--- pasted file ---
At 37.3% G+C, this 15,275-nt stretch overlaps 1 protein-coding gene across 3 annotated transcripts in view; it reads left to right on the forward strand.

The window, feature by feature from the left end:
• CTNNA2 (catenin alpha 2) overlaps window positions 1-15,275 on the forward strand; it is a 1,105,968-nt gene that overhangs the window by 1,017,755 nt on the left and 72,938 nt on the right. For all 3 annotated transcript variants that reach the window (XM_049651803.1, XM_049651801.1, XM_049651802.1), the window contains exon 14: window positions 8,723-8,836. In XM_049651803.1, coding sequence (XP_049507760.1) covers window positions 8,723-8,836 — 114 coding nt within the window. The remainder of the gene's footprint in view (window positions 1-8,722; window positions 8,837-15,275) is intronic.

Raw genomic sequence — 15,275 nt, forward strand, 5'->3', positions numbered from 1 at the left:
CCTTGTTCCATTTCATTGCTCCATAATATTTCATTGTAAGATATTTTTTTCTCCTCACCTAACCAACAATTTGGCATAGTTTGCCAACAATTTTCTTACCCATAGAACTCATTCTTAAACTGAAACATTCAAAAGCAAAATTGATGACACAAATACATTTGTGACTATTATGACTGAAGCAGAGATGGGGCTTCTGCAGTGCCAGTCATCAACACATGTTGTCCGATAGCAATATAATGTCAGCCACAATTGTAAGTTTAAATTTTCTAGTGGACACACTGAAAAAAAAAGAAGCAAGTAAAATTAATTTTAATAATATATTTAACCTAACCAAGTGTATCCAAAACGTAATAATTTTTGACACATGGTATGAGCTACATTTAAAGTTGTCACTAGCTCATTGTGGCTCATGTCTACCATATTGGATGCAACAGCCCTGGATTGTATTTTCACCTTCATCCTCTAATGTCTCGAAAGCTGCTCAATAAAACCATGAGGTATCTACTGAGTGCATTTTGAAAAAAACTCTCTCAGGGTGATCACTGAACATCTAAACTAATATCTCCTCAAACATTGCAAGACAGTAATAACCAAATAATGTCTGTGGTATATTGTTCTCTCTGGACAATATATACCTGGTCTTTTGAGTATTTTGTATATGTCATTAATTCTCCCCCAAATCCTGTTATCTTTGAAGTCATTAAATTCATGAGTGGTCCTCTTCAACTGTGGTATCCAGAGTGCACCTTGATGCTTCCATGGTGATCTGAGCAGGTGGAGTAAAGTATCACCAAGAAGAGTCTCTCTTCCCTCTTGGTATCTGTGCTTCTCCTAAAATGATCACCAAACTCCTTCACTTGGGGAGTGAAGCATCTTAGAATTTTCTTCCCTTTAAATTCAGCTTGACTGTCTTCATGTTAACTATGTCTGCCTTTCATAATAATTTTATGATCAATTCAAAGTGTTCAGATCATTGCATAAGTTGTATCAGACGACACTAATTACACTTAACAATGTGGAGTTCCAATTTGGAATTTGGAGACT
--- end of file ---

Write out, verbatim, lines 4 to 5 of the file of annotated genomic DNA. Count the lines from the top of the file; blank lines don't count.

Raw genomic sequence — 15,275 nt, forward strand, 5'->3', positions numbered from 1 at the left:
CCTTGTTCCATTTCATTGCTCCATAATATTTCATTGTAAGATATTTTTTTCTCCTCACCTAACCAACAATTTGGCATAGTTTGCCAACAATTTTCTTACCCATAGAACTCATTCTTAAACTGAAACATTCAAAAGCAAAATTGATGACACAAATACATTTGTGACTATTATGACTGAAGCAGAGATGGGGCTTCTGCAGTGCCAGTCATCAACACATGTTGTCCGATAGCAATATAATGTCAGCCACAATTGTAAGTTTAAATTTTCTAGTGGACACACTGAAAAAAAAAGAAGCAAGTAAAATTAATTTTAATAATATATTTAACCTAACCAAGTGTATCCAAAACGTAATAATTTTTGACACATGGTATGAGCTACATTTAAAGTTGTCACTAGCTCATTGTGGCTCATGTCTACCATATTGGATGCAACAGCCCTGGATTGTATTTTCACCTTCATCCTCTAATGTCTCGAAAGCTGCTCAATAAAACCATGAGGTATCTACTGAGTGCATTTTGAAAAAAACTCTCTCAGGGTGATCACTGAACATCTAAACTAATATCTCCTCAAACATTGCAAGACAGTAATAACCAAATAATGTCTGTGGTATATTGTTCTCTCTGGACAATATATACCTGGTCTTTTGAGTATTTTGTATATGTCATTAATTCTCCCCCAAATCCTGTTATCTTTGAAGTCATTAAATTCATGAGTGGTCCTCTTCAACTGTGGTATCCAGAGTGCACCTTGATGCTTCCATGGTGATCTGAGCAGGTGGAGTAAAGTATCACCAAGAAGAGTCTCTCTTCCCTCTTGGTATCTGTGCTTCTCCTAAAATGATCACCAAACTCCTTCACTTGGGGAGTGAAGCATCTTAGAATTTTCTTCCCTTTAAATTCAGCTTGACTGTCTTCATGTTAACTATGTCTGCCTTTCATAATAATTTTATGATCAATTCAAAGTGTTCAGATCATTGCATAAGTTGTATCAGACGACACTAATTACACTTAACAATGTGGAGTTCCAATTTGGAATTTGGAGACT